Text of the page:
Strangely enough, the release of Kin (<>)
may be the one that most polarizes longtime fans of guitarist Pat Metheny. There are those who feel that, beginning with 2005's last recording with his then-longstanding Pat Metheny Group, that he'd become too complex, too chops-heavy and too distanced from the accessible music of recordings like Travels
(ECM, 1983) and Still Life (Talking)
(Nonesuch, 1987). He further distanced himself from a number of his core constituents with Orchestrion
(Nonesuch, 2010), and his superb but even more challenging collaboration with John Zorn
, concurrently released on Nonesuch and Zorn's own Tzadik label.
It's true that Metheny writing has become increasingly complex, oftentimes cinematic and episodic long-form compositions incorporating influences ranging from minimalist composer Steve Reich
to more idiosyncratic melodic forms distanced from the more singable history of Pat Metheny Group's best and most successful work. But if an artist is to grow, he needs to have the freedom to go where his muse takes him, and if the majority of Metheny's work over the past decade has shown anything, it's been a fearless insistence on following that muse, with the hopes that his fans will join him on the journey.
Well, it now appears that Pat Metheny Group is dead, long live Pat Metheny Unity Group, an extension of the quartet that he put together in 2012, documented on the excellent Unity Band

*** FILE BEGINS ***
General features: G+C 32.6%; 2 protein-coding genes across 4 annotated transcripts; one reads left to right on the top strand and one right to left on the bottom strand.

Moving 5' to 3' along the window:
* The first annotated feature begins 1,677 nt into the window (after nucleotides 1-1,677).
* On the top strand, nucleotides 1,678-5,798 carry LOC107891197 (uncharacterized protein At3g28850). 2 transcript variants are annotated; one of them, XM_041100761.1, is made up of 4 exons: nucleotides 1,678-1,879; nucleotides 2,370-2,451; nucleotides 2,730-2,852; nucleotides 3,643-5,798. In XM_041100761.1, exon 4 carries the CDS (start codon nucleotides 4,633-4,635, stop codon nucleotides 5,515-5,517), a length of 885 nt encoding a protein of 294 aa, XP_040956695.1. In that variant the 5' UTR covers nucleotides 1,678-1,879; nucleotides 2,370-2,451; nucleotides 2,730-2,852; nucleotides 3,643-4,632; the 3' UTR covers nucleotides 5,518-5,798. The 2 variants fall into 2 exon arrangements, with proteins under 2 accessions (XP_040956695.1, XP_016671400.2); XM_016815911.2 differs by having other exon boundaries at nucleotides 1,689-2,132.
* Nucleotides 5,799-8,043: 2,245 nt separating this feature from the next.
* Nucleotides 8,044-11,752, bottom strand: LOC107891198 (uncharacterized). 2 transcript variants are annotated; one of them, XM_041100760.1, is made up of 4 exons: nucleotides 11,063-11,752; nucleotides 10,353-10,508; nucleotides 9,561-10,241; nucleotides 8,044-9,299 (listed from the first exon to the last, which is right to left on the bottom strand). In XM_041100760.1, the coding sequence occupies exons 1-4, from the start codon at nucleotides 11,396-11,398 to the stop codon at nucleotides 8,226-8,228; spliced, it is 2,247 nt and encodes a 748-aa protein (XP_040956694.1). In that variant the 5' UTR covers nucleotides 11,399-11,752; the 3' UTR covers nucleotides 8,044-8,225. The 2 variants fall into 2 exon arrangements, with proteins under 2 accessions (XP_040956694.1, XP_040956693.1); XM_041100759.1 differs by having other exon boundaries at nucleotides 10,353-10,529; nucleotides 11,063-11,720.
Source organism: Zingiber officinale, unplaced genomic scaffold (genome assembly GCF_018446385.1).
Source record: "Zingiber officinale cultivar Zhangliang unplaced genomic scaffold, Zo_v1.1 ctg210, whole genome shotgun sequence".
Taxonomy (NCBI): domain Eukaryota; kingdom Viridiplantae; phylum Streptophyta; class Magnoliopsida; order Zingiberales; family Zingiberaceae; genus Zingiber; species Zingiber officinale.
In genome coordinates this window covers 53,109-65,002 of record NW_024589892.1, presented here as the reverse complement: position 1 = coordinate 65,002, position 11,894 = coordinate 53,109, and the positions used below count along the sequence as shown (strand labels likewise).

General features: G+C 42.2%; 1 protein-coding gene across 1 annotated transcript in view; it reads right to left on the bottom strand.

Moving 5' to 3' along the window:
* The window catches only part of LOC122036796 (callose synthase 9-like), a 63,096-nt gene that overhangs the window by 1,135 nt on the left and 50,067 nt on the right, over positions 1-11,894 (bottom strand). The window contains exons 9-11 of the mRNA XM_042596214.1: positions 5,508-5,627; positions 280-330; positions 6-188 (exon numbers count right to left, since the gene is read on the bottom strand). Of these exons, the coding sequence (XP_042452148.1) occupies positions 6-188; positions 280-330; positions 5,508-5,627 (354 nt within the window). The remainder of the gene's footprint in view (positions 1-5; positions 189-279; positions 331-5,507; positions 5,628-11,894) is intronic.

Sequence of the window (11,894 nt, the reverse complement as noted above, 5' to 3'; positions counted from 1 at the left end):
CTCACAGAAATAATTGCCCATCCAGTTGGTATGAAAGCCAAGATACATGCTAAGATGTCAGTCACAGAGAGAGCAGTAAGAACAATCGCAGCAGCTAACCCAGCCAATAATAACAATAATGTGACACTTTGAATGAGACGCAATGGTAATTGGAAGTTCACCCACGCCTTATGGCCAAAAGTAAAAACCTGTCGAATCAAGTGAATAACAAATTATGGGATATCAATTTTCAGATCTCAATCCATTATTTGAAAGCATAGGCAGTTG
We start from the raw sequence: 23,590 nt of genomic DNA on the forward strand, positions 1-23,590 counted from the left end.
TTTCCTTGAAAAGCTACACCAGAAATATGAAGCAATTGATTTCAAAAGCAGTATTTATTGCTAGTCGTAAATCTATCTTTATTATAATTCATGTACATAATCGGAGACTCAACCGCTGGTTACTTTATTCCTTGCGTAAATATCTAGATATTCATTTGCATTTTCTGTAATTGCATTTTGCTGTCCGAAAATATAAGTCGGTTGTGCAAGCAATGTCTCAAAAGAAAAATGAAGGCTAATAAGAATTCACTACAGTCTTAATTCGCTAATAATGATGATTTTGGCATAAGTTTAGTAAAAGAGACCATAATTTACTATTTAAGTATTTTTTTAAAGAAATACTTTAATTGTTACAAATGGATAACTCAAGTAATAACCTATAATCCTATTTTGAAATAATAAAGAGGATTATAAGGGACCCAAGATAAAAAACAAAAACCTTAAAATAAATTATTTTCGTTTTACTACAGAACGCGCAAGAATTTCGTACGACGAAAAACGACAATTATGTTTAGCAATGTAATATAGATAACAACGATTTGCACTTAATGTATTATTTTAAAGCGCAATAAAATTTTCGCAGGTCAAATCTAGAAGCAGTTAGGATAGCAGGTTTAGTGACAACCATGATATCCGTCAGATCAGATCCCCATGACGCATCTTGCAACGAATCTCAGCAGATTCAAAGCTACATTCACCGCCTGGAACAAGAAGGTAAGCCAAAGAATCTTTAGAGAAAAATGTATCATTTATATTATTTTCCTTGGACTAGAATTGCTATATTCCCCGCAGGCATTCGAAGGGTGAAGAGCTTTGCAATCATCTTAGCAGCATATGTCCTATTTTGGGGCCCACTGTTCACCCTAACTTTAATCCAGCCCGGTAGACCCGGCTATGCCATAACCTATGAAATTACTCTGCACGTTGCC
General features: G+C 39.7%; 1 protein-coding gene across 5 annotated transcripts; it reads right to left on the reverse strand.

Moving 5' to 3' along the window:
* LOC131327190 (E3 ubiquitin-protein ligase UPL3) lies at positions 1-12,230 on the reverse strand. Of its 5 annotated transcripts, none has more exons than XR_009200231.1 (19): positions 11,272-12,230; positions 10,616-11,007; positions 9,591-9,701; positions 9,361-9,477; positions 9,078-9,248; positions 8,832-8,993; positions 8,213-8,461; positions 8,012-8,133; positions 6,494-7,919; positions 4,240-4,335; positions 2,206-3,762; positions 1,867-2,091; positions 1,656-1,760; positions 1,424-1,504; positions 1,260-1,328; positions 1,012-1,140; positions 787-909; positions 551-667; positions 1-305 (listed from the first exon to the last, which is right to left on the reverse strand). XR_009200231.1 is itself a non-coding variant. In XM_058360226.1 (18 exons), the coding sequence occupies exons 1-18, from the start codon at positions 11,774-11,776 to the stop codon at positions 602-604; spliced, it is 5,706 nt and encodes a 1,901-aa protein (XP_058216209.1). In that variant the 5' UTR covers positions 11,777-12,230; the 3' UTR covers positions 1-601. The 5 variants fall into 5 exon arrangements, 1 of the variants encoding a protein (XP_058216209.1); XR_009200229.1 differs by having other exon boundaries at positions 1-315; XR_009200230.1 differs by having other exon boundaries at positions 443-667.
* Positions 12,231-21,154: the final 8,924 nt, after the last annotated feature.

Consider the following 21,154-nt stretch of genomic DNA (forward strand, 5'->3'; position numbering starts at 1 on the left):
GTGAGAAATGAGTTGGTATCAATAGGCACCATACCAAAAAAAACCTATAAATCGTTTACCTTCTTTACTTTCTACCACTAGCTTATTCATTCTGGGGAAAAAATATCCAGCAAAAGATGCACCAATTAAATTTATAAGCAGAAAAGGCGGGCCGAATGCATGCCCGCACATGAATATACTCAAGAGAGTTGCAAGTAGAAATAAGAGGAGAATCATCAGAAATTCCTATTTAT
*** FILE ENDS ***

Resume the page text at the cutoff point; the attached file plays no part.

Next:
(Nonesuch, 2013), a record that, with reed multi-instrumentalist Chris Potter
onboard alongside bassist Ben Williams
and Metheny's drummer of choice since 2002, Antonio Sanchez
, it looked like Metheny was heading in a direction that, while not exactly Pat Metheny Group, was closer to it than anything he'd done since The Way Up
Still, from textural and contextual perspectives, this was much more a playing
band than the increasingly scripted Pat Metheny Group, and was not averse to lengthy solo excursions when the group hit the road for over 100 live dates in 2012. Unity Group, on the other hand, fleshes the Unity Band out to a quintet with the addition of Giuilio Carmassiperhaps the most diverse multi-instrumentalist with whom Metheny has ever played, clocking in a total of eleven different instruments, ranging from keyboards to reeds, brass to vibraphone, and recorder to whistling. Perhaps most importantly, he also sings, bringing a texture back that has been missing from Metheny's work for nearly a decade.
While the music on Kin (<>)
is closer in spirit to Pat Metheny Group than anything he's written in that time, he's given the band a different name for a reason: Pat Metheny Group simply cannot exist without the participation of longtime keyboardist and co-composer Lyle Mays
. That said, for those who've missed the epic compositional work of Pat Metheny Group, this will be the closest they're likely to get, as there's no indication that a reunion with Mays is in the cards.
So, how does Kin (<>)
stack up against Pat Metheny Group? Is it even fair to draw comparisons? And is it possible to put hopes for a PMG reunion away and, rather than castigating PMUG for what it isn't, celebrate it for what it is?
The answers? First, Pat Metheny Unity Group is